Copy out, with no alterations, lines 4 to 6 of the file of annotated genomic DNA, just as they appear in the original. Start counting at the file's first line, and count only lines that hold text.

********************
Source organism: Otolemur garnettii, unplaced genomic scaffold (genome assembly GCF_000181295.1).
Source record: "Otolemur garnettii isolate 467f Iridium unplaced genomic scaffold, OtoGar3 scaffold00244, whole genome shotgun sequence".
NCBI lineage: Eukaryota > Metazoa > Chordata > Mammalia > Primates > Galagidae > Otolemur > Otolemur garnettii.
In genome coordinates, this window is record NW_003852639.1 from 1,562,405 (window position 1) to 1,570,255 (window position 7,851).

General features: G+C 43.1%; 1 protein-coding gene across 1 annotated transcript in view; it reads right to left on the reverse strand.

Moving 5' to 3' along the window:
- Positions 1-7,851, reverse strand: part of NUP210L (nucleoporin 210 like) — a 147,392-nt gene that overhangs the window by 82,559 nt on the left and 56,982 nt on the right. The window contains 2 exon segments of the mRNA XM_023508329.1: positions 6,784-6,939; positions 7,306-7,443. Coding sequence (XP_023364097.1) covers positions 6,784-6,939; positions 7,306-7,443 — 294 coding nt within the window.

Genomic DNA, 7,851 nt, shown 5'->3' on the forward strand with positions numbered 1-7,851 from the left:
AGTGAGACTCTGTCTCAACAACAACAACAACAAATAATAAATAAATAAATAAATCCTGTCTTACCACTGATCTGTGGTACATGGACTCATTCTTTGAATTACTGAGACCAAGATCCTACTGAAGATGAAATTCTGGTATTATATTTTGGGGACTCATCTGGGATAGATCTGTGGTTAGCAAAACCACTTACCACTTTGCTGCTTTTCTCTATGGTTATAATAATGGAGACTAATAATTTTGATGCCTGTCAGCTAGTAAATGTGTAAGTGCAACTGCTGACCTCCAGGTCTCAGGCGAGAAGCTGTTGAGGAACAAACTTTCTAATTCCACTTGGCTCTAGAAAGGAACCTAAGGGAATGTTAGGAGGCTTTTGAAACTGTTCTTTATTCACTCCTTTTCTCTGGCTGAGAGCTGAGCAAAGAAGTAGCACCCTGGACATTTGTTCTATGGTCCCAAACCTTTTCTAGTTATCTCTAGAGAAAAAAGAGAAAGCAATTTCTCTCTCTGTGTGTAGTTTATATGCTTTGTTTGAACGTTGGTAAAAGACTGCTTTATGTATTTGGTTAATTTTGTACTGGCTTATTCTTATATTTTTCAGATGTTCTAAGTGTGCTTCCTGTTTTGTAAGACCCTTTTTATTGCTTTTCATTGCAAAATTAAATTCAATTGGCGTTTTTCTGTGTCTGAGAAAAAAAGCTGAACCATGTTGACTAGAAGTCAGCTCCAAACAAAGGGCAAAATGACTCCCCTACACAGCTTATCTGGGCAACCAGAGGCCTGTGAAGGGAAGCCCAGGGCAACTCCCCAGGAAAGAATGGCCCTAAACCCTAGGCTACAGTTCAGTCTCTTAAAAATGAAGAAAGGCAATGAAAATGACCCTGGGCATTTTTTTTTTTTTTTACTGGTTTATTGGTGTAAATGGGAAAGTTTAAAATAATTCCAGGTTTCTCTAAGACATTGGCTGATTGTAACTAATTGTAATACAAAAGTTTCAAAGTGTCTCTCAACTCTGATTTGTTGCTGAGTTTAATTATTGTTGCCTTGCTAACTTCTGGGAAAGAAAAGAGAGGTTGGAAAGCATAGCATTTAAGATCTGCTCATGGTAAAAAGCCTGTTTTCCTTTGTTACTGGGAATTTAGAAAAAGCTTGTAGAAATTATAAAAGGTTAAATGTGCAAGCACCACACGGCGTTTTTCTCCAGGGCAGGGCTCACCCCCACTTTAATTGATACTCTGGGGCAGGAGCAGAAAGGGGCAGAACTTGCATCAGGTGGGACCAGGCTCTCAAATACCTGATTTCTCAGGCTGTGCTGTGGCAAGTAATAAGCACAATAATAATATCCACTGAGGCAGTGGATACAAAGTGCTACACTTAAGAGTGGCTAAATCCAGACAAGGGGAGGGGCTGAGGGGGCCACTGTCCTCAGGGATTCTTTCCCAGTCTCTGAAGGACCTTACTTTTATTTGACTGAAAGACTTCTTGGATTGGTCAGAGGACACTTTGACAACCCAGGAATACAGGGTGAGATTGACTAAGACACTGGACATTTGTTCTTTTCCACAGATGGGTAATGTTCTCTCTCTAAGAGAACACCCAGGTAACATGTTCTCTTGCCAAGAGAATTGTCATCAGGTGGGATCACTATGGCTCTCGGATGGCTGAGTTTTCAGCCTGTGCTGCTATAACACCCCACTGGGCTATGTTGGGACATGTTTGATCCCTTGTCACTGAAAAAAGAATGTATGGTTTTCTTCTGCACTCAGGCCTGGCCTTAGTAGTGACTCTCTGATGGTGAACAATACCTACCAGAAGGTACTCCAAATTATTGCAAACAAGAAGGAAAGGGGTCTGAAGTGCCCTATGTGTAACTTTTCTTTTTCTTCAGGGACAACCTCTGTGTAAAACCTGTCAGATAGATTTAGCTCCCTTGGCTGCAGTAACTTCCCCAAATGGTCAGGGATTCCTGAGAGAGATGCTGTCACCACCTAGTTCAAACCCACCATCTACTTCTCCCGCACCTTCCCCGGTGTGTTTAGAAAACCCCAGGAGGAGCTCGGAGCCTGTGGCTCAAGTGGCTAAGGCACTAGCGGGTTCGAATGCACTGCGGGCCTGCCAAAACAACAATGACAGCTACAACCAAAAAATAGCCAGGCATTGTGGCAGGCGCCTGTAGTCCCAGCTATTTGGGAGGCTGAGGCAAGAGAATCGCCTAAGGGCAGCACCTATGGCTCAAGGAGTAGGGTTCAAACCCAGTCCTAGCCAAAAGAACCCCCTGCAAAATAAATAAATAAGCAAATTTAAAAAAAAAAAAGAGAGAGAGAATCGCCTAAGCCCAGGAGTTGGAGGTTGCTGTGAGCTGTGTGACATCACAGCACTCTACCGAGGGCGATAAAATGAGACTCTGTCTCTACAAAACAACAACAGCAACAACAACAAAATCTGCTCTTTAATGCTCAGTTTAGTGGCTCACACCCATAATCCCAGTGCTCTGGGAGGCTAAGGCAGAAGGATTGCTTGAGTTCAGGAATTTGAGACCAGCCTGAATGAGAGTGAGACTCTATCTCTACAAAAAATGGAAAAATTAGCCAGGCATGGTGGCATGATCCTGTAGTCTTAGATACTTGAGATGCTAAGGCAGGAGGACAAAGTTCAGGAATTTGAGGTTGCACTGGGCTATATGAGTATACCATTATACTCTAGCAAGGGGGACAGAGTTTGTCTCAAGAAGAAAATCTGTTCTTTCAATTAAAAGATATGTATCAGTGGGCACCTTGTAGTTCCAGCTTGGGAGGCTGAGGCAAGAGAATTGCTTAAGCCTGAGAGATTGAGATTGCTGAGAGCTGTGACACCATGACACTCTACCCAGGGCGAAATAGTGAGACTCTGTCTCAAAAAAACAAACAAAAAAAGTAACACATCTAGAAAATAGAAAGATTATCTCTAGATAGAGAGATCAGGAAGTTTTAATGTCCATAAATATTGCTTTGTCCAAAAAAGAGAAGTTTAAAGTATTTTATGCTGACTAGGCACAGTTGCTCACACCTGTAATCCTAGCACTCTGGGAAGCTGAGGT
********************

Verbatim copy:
In genome coordinates, this window is record NW_003852639.1 from 1,562,405 (window position 1) to 1,570,255 (window position 7,851).

General features: G+C 43.1%; 1 protein-coding gene across 1 annotated transcript in view; it reads right to left on the reverse strand.

Moving 5' to 3' along the window: